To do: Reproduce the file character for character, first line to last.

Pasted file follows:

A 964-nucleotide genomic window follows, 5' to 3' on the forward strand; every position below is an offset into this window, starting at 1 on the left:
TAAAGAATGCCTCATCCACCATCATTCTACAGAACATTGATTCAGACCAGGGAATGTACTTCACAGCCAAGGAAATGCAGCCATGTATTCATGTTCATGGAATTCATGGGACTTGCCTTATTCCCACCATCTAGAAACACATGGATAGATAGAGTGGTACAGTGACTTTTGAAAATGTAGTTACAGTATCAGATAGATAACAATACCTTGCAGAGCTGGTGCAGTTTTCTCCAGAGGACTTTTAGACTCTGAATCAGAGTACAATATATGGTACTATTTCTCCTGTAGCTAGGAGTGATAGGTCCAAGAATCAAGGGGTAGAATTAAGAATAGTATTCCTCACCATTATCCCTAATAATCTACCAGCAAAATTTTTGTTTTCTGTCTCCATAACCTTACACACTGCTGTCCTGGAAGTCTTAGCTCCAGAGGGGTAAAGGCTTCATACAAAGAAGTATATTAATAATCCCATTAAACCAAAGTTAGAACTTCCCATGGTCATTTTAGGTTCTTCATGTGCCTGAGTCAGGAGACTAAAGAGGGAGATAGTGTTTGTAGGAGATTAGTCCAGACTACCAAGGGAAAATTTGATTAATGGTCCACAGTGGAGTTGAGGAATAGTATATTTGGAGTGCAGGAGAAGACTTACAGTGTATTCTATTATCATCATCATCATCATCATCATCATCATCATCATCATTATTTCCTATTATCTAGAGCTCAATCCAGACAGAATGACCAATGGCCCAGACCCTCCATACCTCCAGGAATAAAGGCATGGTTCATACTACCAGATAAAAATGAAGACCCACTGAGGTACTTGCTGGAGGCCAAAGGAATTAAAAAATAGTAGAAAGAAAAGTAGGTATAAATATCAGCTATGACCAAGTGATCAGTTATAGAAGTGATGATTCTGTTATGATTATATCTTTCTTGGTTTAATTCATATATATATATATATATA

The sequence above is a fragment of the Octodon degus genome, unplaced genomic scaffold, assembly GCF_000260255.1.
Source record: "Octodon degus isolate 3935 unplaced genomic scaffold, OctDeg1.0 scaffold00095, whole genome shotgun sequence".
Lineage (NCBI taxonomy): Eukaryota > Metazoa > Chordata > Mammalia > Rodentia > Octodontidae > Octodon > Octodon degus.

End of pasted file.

A 964-nucleotide genomic window follows, 5' to 3' on the forward strand; every position below is an offset into this window, starting at 1 on the left:
TAAAGAATGCCTCATCCACCATCATTCTACAGAACATTGATTCAGACCAGGGAATGTACTTCACAGCCAAGGAAATGCAGCCATGTATTCATGTTCATGGAATTCATGGGACTTGCCTTATTCCCACCATCTAGAAACACATGGATAGATAGAGTGGTACAGTGACTTTTGAAAATGTAGTTACAGTATCAGATAGATAACAATACCTTGCAGAGCTGGTGCAGTTTTCTCCAGAGGACTTTTAGACTCTGAATCAGAGTACAATATATGGTACTATTTCTCCTGTAGCTAGGAGTGATAGGTCCAAGAATCAAGGGGTAGAATTAAGAATAGTATTCCTCACCATTATCCCTAATAATCTACCAGCAAAATTTTTGTTTTCTGTCTCCATAACCTTACACACTGCTGTCCTGGAAGTCTTAGCTCCAGAGGGGTAAAGGCTTCATACAAAGAAGTATATTAATAATCCCATTAAACCAAAGTTAGAACTTCCCATGGTCATTTTAGGTTCTTCATGTGCCTGAGTCAGGAGACTAAAGAGGGAGATAGTGTTTGTAGGAGATTAGTCCAGACTACCAAGGGAAAATTTGATTAATGGTCCACAGTGGAGTTGAGGAATAGTATATTTGGAGTGCAGGAGAAGACTTACAGTGTATTCTATTATCATCATCATCATCATCATCATCATCATCATCATCATTATTTCCTATTATCTAGAGCTCAATCCAGACAGAATGACCAATGGCCCAGACCCTCCATACCTCCAGGAATAAAGGCATGGTTCATACTACCAGATAAAAATGAAGACCCACTGAGGTACTTGCTGGAGGCCAAAGGAATTAAAAAATAGTAGAAAGAAAAGTAGGTATAAATATCAGCTATGACCAAGTGATCAGTTATAGAAGTGATGATTCTGTTATGATTATATCTTTCTTGGTTTAATTCATATATATATATATATATA

The sequence above is a fragment of the Octodon degus genome, unplaced genomic scaffold, assembly GCF_000260255.1.
Source record: "Octodon degus isolate 3935 unplaced genomic scaffold, OctDeg1.0 scaffold00095, whole genome shotgun sequence".
Lineage (NCBI taxonomy): Eukaryota > Metazoa > Chordata > Mammalia > Rodentia > Octodontidae > Octodon > Octodon degus.